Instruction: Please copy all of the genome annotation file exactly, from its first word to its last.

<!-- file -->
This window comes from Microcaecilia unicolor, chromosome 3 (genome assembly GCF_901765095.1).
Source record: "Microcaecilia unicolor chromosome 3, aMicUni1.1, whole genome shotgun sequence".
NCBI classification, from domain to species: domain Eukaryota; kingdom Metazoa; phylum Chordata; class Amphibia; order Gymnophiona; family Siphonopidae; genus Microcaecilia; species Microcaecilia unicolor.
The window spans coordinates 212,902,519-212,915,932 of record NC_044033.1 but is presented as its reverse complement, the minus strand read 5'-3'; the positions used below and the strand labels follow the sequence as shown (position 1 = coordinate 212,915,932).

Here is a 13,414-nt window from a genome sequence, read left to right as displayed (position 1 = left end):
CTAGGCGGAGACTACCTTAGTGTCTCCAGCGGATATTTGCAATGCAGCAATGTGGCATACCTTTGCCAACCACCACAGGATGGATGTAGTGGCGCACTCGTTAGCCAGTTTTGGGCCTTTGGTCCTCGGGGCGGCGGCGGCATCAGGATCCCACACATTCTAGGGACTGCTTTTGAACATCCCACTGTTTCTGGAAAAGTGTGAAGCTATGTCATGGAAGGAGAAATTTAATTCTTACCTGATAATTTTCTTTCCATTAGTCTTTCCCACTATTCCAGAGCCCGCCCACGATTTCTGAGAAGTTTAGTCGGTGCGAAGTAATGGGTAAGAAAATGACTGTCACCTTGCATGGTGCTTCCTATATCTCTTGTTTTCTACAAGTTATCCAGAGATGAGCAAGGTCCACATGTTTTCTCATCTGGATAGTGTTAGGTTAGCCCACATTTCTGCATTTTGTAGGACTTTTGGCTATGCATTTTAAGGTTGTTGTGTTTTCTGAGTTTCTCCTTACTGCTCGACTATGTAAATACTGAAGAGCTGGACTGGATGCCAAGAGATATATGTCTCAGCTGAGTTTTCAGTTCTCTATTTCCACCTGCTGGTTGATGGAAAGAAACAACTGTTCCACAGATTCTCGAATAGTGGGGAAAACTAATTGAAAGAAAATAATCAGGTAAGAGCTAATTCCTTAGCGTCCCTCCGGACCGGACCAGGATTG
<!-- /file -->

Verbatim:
This window comes from Microcaecilia unicolor, chromosome 3 (genome assembly GCF_901765095.1).
Source record: "Microcaecilia unicolor chromosome 3, aMicUni1.1, whole genome shotgun sequence".
NCBI classification, from domain to species: domain Eukaryota; kingdom Metazoa; phylum Chordata; class Amphibia; order Gymnophiona; family Siphonopidae; genus Microcaecilia; species Microcaecilia unicolor.
The window spans coordinates 212,902,519-212,915,932 of record NC_044033.1 but is presented as its reverse complement, the minus strand read 5'-3'; the positions used below and the strand labels follow the sequence as shown (position 1 = coordinate 212,915,932).

Here is a 13,414-nt window from a genome sequence, read left to right as displayed (position 1 = left end):
CTAGGCGGAGACTACCTTAGTGTCTCCAGCGGATATTTGCAATGCAGCAATGTGGCATACCTTTGCCAACCACCACAGGATGGATGTAGTGGCGCACTCGTTAGCCAGTTTTGGGCCTTTGGTCCTCGGGGCGGCGGCGGCATCAGGATCCCACACATTCTAGGGACTGCTTTTGAACATCCCACTGTTTCTGGAAAAGTGTGAAGCTATGTCATGGAAGGAGAAATTTAATTCTTACCTGATAATTTTCTTTCCATTAGTCTTTCCCACTATTCCAGAGCCCGCCCACGATTTCTGAGAAGTTTAGTCGGTGCGAAGTAATGGGTAAGAAAATGACTGTCACCTTGCATGGTGCTTCCTATATCTCTTGTTTTCTACAAGTTATCCAGAGATGAGCAAGGTCCACATGTTTTCTCATCTGGATAGTGTTAGGTTAGCCCACATTTCTGCATTTTGTAGGACTTTTGGCTATGCATTTTAAGGTTGTTGTGTTTTCTGAGTTTCTCCTTACTGCTCGACTATGTAAATACTGAAGAGCTGGACTGGATGCCAAGAGATATATGTCTCAGCTGAGTTTTCAGTTCTCTATTTCCACCTGCTGGTTGATGGAAAGAAACAACTGTTCCACAGATTCTCGAATAGTGGGGAAAACTAATTGAAAGAAAATAATCAGGTAAGAGCTAATTCCTTAGCGTCCCTCCGGACCGGACCAGGATTG